39 Right to opt out of direct marketing •Section 2(7) of the Act •Data subject may opt out of direct marketing database (e.g. a mailing list) •Data controller must delete the data subject’s details (or stop using them for direct marketing) •Data controller must reply within 40 days

40 What is Direct Marketing? •" Direct marketing is a series of marketing strategies, using various delivery techniques designed to provide the receiver (consumers and companies) with information at a distance... (using) different means of approach e.g. broadcasting, printed press, mail, telephone, on-line-services). It is used to sell products, to deliver information, public announcements, and for sales after-service, customer care services, charity and political appeals". (FEDMA)

41 Electronic Communications •Right to “opt-out” of all unsolicited direct marketing calls –Ex-Directory customers (and most mobiles) automatically ‘opted-out’ – If not ex-directory, Contact your phone line provider and ask to be put on the National Directory Database ‘opt-out’ list –SMS and unsolicited marketing banned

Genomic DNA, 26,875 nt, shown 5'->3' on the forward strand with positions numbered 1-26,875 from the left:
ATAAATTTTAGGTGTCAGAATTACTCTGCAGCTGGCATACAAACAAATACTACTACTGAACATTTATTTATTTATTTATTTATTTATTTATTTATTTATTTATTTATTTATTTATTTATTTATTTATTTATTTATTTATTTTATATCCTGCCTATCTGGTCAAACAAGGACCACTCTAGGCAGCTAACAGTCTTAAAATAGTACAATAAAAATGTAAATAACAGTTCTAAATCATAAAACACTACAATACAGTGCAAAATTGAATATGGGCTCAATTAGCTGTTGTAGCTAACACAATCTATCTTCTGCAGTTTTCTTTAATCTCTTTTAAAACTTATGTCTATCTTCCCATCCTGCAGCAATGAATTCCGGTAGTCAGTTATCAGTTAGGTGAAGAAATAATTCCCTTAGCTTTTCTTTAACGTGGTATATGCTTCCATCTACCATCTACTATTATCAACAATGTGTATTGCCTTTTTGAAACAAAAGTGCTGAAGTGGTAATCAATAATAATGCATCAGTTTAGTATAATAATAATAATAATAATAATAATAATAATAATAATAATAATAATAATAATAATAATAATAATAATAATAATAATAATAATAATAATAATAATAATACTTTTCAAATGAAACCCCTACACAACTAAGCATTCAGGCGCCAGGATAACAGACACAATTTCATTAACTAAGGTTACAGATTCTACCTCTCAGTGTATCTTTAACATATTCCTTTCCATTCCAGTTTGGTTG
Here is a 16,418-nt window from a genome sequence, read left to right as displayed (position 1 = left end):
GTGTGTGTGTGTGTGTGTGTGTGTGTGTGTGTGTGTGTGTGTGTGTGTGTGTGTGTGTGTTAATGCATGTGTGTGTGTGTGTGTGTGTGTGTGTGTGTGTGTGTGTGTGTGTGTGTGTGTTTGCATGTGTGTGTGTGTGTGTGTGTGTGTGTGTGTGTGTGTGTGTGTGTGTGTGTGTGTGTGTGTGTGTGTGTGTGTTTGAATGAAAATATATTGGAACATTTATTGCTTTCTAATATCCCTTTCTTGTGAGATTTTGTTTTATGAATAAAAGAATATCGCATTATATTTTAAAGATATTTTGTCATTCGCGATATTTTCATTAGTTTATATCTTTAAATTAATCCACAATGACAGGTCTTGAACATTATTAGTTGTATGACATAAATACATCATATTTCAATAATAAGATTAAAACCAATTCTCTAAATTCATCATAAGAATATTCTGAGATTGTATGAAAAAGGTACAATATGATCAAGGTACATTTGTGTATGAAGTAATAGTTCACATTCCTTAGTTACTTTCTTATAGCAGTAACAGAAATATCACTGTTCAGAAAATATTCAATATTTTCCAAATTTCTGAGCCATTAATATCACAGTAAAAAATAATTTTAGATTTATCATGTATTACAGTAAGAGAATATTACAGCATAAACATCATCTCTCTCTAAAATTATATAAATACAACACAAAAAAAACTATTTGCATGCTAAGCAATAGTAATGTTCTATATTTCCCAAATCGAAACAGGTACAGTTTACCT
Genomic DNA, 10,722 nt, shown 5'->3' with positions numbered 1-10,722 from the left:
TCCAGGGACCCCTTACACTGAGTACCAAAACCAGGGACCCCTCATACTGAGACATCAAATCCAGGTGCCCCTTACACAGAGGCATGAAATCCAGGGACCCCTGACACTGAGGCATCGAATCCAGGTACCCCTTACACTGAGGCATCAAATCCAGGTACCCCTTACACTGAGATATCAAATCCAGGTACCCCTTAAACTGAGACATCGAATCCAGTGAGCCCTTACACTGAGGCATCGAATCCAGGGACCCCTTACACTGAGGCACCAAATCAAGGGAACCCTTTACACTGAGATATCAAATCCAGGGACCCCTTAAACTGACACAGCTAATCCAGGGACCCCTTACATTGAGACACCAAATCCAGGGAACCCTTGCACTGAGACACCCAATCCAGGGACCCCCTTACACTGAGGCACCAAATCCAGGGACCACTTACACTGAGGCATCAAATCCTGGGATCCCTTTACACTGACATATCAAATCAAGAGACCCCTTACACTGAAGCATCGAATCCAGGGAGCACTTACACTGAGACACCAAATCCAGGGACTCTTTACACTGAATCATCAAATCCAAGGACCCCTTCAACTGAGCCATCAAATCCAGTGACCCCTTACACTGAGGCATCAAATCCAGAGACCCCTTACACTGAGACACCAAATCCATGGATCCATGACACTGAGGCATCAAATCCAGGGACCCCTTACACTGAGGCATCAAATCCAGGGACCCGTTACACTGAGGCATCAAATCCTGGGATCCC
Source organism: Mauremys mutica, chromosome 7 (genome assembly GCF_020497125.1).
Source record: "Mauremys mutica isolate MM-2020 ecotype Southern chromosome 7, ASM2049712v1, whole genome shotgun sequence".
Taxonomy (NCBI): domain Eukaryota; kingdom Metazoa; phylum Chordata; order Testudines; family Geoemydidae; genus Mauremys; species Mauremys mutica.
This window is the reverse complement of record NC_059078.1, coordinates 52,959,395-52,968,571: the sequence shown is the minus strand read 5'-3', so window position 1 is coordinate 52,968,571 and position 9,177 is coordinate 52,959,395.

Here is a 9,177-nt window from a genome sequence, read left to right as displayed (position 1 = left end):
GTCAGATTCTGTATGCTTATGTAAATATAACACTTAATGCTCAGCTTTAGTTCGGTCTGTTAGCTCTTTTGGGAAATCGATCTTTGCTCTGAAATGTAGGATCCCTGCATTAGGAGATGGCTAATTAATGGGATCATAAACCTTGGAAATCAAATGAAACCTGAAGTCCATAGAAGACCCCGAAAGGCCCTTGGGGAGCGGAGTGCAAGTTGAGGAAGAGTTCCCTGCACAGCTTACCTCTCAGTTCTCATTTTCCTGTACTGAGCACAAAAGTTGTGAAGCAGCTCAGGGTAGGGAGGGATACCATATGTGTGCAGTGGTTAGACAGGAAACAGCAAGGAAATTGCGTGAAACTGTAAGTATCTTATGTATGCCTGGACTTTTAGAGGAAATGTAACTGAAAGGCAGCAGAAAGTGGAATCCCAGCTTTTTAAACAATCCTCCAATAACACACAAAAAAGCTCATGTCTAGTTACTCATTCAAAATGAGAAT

42 Using Sensitive Data EXTRA conditions: S.2B (one only is needed) 1.explicit consent 2.necessary under employment law 3.non-profit body (political, philosophical, religious, trade-union) – its members / clients 4.necessary for medical purposes (contd)